The research was conducted by the Research Program for Media, Communication, and Society and the School of Communication and Culture at Aarhus University, Denmark.
“Although most people go into a scary movie with the intention of being entertained rather than learning something, scary stories present ample learning opportunities,” says the report.
“Fiction allows the audience to explore an imagined version of the world at very little cost. Through fiction, people can learn how to escape dangerous predators, navigate novel social situations, and practice their mind-reading and emotion regulation skills.”
The study only incorporated a small sample size (310 participants), meaning that its conclusions should be taken with a grain of salt.
But according to the research, those respondents who indicated a preference for horror also suggested they had suffered less psychological distress over the past few months.
“One reason that horror use may correlate with less psychological distress is that horror fiction allows its audience to practice grappling with negative emotions in a safe setting,” the study continues.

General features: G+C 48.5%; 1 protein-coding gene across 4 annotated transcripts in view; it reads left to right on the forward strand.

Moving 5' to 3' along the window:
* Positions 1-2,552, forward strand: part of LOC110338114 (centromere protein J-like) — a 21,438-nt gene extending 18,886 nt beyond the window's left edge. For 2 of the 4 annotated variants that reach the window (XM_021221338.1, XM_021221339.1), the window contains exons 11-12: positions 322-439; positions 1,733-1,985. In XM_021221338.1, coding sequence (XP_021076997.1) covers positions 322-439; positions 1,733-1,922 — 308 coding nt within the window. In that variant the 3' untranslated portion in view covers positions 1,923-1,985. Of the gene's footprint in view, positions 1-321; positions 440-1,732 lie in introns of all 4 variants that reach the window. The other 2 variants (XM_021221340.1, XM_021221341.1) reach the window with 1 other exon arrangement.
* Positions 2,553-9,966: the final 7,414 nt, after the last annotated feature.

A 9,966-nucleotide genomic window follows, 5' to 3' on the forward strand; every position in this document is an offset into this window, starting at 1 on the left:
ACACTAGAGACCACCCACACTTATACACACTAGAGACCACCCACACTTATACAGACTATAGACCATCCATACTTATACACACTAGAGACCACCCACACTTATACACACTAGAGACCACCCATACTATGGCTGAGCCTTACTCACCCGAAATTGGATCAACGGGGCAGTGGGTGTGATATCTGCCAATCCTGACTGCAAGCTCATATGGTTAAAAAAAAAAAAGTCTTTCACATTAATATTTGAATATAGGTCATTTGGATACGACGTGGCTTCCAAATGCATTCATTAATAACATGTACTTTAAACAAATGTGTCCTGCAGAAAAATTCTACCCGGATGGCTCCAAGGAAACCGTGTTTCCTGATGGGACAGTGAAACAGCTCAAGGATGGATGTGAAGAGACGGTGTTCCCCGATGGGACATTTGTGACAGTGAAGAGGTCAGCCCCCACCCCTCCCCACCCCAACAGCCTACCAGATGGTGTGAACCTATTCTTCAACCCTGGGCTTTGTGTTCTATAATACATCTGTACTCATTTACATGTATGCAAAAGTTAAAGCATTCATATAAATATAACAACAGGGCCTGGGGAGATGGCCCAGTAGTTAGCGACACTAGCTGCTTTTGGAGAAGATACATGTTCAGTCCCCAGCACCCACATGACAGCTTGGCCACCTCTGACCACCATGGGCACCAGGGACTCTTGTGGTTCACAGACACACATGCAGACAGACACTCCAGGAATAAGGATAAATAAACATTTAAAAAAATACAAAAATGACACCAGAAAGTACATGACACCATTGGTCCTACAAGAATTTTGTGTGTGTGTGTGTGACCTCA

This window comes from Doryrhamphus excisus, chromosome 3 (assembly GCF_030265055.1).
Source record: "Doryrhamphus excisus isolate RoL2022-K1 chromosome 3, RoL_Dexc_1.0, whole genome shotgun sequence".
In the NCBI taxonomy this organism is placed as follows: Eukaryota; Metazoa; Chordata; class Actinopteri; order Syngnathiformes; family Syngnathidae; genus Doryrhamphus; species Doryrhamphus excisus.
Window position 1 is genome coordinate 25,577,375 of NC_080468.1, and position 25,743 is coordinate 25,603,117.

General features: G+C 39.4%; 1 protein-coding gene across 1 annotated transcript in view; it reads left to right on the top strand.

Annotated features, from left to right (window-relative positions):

“Experiencing negative emotions in a safe setting, such as during a horror film, might help individuals hone strategies for dealing with fear and more calmly deal with fear-eliciting situations in real life.”
However, the researchers warned non-horror fans against seeking out the scariest films in an effort to boost their coping mechanisms.
“If someone hates horror movies, it may simply make it worse,” they revealed.
“If emotion regulation skills are what are being improved and helping people deal with the pandemic, it may also be best to watch movies that are scary to you, not movies that are considered the scariest in general.”
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